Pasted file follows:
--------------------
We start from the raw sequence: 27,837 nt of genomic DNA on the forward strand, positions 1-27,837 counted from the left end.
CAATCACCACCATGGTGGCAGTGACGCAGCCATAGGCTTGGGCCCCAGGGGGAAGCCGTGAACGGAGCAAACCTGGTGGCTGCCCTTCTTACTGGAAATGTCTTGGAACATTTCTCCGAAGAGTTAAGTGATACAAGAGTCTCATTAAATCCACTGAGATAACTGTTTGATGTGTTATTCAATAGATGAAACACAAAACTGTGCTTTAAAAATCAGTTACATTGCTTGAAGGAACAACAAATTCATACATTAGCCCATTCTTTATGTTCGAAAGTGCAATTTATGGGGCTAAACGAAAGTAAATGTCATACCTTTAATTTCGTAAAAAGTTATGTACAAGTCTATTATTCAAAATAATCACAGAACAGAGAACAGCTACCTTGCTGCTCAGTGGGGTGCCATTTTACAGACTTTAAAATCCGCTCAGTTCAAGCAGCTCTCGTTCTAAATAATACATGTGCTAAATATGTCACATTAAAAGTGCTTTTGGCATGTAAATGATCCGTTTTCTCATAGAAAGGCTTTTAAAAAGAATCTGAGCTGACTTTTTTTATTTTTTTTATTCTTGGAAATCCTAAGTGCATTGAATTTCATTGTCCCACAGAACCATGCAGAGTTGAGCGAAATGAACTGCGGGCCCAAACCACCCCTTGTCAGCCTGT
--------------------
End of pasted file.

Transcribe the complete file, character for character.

We start from the raw sequence: 27,837 nt of genomic DNA on the forward strand, positions 1-27,837 counted from the left end.
CAATCACCACCATGGTGGCAGTGACGCAGCCATAGGCTTGGGCCCCAGGGGGAAGCCGTGAACGGAGCAAACCTGGTGGCTGCCCTTCTTACTGGAAATGTCTTGGAACATTTCTCCGAAGAGTTAAGTGATACAAGAGTCTCATTAAATCCACTGAGATAACTGTTTGATGTGTTATTCAATAGATGAAACACAAAACTGTGCTTTAAAAATCAGTTACATTGCTTGAAGGAACAACAAATTCATACATTAGCCCATTCTTTATGTTCGAAAGTGCAATTTATGGGGCTAAACGAAAGTAAATGTCATACCTTTAATTTCGTAAAAAGTTATGTACAAGTCTATTATTCAAAATAATCACAGAACAGAGAACAGCTACCTTGCTGCTCAGTGGGGTGCCATTTTACAGACTTTAAAATCCGCTCAGTTCAAGCAGCTCTCGTTCTAAATAATACATGTGCTAAATATGTCACATTAAAAGTGCTTTTGGCATGTAAATGATCCGTTTTCTCATAGAAAGGCTTTTAAAAAGAATCTGAGCTGACTTTTTTTATTTTTTTTATTCTTGGAAATCCTAAGTGCATTGAATTTCATTGTCCCACAGAACCATGCAGAGTTGAGCGAAATGAACTGCGGGCCCAAACCACCCCTTGTCAGCCTGT